ATL04LA148
ATL04LA148

HISTORY OF FLIGHT

On July 10, 2004 at 0920 eastern daylight time, a Cessna 401B, N7983Q, registered to and operated by Parrot Air, LLC right landing gear collapsed during landing roll on runway 14 at Naples Municipal Airport, Naples, Florida. The flight operated under the provisions of Title 14 CFR Part 91. Visual meteorological conditions prevailed at the time of the accident and no flight plan was filed. The airplane was substantially damaged. The pilot, pilot rated passenger and other passengers were not injured. The flight originated from Key West International Airport, Key West, Florida, on July 10, 2004 at 0850.

The personal flight from Key West to Naples was uneventful, however, the pilot stated that during landing roll, there was a vibration that felt like a "wheel shimmy condition". According to the pilot, as the airplane crossed the intersection of runway 14 and runway 23, the airplane became "light". As the pilot attempted to maintain control of the airplane, the right wing collided with the runway and the airplane slid to the right and came to a stop in the grass on the south side of the intersection of runway 14 and taxiway "A", about 2,650 feet from the approach end of runway 14.

PERSONNEL INFORMATION

Review of information on file with the FAA Airman's Certification Division, Oklahoma City, Oklahoma, revealed that the airman held a private pilot certificate with ratings for airplane single engine land, airplane multiengine land and instrument airplane. His pilot certificate was issued on May 25, 2004. The review of medical records on file with the FAA revealed the pilot held a third class medical certificate issued on January 28, 2004 with the limitation that the pilot must wear corrective lenses. The pilot reported having a total flight time of 607 hours with 31.4 hours in a Cessna 401B.

Review of information on file with the FAA Airman's Certification Division, Oklahoma City, Oklahoma, revealed that the co-pilot held a commercial pilot certificate with ratings for airplane single engine land, airplane multiengine land and instrument airplane. His last biennial flight review at the time of the accident was February 19, 2004 in a Piper Aztec, PA 23-250. The review of medical records on file with the FAA revealed the co-pilot held a third class medical dated August 2002 with the limitation that he must wear corrective lenses. The co-pilot reported having a total flight time of 1,393 hours with 115 hours in a Cessna 401B.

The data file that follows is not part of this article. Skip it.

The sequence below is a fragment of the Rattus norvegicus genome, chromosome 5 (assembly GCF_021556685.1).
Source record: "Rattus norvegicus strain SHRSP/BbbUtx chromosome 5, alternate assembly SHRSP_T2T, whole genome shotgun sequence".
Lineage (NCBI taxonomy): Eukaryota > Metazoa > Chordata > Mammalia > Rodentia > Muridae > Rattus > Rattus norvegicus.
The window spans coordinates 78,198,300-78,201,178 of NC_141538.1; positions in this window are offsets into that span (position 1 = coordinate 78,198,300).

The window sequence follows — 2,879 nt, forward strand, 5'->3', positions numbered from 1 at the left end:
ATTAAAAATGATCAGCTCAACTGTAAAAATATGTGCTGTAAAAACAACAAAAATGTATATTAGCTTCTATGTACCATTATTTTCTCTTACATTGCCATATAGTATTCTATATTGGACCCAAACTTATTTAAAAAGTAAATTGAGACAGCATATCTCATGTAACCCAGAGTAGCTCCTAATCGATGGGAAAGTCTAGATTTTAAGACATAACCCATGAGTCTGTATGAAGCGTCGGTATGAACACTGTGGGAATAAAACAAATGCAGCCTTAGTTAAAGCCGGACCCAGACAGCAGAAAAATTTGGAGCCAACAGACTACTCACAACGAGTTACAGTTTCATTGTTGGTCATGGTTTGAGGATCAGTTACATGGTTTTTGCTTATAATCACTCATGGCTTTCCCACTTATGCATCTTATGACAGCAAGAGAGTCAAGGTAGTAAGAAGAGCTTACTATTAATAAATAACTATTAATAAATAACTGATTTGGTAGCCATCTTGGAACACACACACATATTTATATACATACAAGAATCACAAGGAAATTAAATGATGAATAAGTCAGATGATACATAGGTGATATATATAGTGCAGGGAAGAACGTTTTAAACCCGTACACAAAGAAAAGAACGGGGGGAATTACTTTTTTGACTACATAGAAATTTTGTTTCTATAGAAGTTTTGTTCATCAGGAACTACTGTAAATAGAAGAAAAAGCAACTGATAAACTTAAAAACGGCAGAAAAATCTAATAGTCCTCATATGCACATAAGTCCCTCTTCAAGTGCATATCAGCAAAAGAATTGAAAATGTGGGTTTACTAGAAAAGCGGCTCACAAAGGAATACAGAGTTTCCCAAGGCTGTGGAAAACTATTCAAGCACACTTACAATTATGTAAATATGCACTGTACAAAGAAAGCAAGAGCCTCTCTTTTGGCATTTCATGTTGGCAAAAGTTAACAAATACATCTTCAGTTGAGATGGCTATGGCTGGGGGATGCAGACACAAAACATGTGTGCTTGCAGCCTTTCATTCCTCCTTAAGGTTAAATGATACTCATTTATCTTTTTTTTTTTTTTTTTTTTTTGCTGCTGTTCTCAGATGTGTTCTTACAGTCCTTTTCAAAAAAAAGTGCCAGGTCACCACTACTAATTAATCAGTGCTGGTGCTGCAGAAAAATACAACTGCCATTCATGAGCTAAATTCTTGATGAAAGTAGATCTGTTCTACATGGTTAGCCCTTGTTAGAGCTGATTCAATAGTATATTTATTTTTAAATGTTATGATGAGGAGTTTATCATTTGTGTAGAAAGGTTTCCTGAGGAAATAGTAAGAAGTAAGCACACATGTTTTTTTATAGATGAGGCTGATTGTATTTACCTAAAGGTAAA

AIRCRAFT INFORMATION

The airplane was a fixed wing, multiengine, 1971 Cessna 401B. It's maximum gross weight was 6,210 pounds and it had 7 seats installed. The airplane was equipped with two TSIO-520E reciprocating, 300 horsepower engines manufactured by Teledyne Continental Motors. The last recorded annual inspection was conducted on December 1, 2003. The airframe total time was 6,320.3 hours and there was 31.4 hours recorded since that last inspection.

METEOROLOGICAL INFORMATION

The weather reporting facility was at the Naples Municipal Airport in Naples, Florida. The 1353 Zulu surface weather observation was: winds variable at 03 knots, visibility 10 statute miles, cloud condition clear, temperature 29-degrees Celsius, dewpoint 25-degrees Celsius, and altimeter 30.10 inches of mercury. Visual meteorological conditions prevailed at the time of the accident.

WRECKAGE AND IMPACT INFORMATION

The post-accident examination of the airplane revealed damaged to the propeller, a broken drag brace, the left flap bent upwards, damage to the underbelly of the fuselage, the right main gear collapsed and the right elevator tip scraped. Also, the right wing inboard was bent, right aileron was damaged and right flap and right wing rear spar was damaged. The pilot did not report any mechanical malfunctions with the airplane prior to the accident.

Further examination of the right landing gear assembly revealed that the down lock adjustment stud was broken. A visual examination of the stud fracture face disclosed that approximately 3/4 of the fracture face appeared to be old, and 1/4 of the fracture face appeared to be a fresh fracture. The maintenance history of the down lock adjustment stud was not determined nor was subsequent efforts to secure the fractured stud for further examination successful.

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